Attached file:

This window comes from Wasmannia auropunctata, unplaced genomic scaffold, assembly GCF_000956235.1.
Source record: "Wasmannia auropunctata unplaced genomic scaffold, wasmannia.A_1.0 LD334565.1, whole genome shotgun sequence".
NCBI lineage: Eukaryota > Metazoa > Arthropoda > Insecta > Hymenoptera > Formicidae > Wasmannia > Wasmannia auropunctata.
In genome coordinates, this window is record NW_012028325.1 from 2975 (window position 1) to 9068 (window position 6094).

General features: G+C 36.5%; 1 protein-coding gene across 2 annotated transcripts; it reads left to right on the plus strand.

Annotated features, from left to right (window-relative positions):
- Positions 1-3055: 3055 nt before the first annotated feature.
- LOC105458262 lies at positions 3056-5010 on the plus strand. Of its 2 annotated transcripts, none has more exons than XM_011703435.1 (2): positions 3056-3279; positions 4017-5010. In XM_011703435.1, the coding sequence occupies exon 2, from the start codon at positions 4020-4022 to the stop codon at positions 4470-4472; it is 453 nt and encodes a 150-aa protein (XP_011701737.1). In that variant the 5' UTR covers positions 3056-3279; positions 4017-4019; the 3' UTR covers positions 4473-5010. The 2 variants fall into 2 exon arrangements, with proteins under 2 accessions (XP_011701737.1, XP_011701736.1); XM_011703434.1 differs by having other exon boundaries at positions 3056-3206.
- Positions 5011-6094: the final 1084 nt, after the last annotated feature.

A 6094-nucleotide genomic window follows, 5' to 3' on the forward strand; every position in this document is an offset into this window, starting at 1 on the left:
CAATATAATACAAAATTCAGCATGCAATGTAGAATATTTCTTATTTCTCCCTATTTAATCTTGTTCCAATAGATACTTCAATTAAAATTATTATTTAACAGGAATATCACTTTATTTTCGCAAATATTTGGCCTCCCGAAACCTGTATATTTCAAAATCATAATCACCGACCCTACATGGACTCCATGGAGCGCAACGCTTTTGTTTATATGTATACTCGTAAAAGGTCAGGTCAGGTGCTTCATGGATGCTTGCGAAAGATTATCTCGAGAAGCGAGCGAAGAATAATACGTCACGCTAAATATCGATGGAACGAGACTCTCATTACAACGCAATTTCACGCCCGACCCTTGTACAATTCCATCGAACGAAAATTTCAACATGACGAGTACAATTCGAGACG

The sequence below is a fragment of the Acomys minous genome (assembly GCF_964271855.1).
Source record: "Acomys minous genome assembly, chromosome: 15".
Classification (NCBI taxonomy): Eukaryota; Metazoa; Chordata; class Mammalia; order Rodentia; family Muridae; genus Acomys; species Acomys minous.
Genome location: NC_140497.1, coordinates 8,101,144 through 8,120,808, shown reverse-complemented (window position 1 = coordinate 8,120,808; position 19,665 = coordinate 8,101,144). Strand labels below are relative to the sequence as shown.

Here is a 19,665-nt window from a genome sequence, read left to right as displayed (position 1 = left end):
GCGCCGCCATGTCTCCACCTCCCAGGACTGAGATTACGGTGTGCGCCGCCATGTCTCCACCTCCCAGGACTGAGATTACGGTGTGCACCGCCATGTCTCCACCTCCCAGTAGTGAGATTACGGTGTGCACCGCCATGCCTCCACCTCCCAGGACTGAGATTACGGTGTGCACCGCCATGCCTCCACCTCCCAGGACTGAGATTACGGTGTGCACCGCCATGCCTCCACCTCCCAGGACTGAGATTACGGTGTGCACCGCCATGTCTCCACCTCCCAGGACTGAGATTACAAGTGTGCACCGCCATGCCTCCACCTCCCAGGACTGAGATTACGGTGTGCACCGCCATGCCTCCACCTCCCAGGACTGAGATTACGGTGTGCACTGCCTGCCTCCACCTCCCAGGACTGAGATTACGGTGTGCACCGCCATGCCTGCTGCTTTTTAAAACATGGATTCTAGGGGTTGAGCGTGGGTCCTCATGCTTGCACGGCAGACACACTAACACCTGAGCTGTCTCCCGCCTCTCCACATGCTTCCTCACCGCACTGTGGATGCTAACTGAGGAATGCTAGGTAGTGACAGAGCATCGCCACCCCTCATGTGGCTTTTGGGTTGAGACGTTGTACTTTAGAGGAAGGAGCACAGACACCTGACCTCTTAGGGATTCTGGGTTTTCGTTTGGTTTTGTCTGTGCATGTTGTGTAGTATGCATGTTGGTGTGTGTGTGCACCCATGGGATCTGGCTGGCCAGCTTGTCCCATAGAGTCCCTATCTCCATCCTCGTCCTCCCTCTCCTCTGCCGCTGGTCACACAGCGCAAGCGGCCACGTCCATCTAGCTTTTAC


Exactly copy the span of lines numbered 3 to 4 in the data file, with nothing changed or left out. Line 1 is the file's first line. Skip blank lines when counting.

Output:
NCBI lineage: Eukaryota > Metazoa > Arthropoda > Insecta > Hymenoptera > Formicidae > Wasmannia > Wasmannia auropunctata.
In genome coordinates, this window is record NW_012028325.1 from 2975 (window position 1) to 9068 (window position 6094).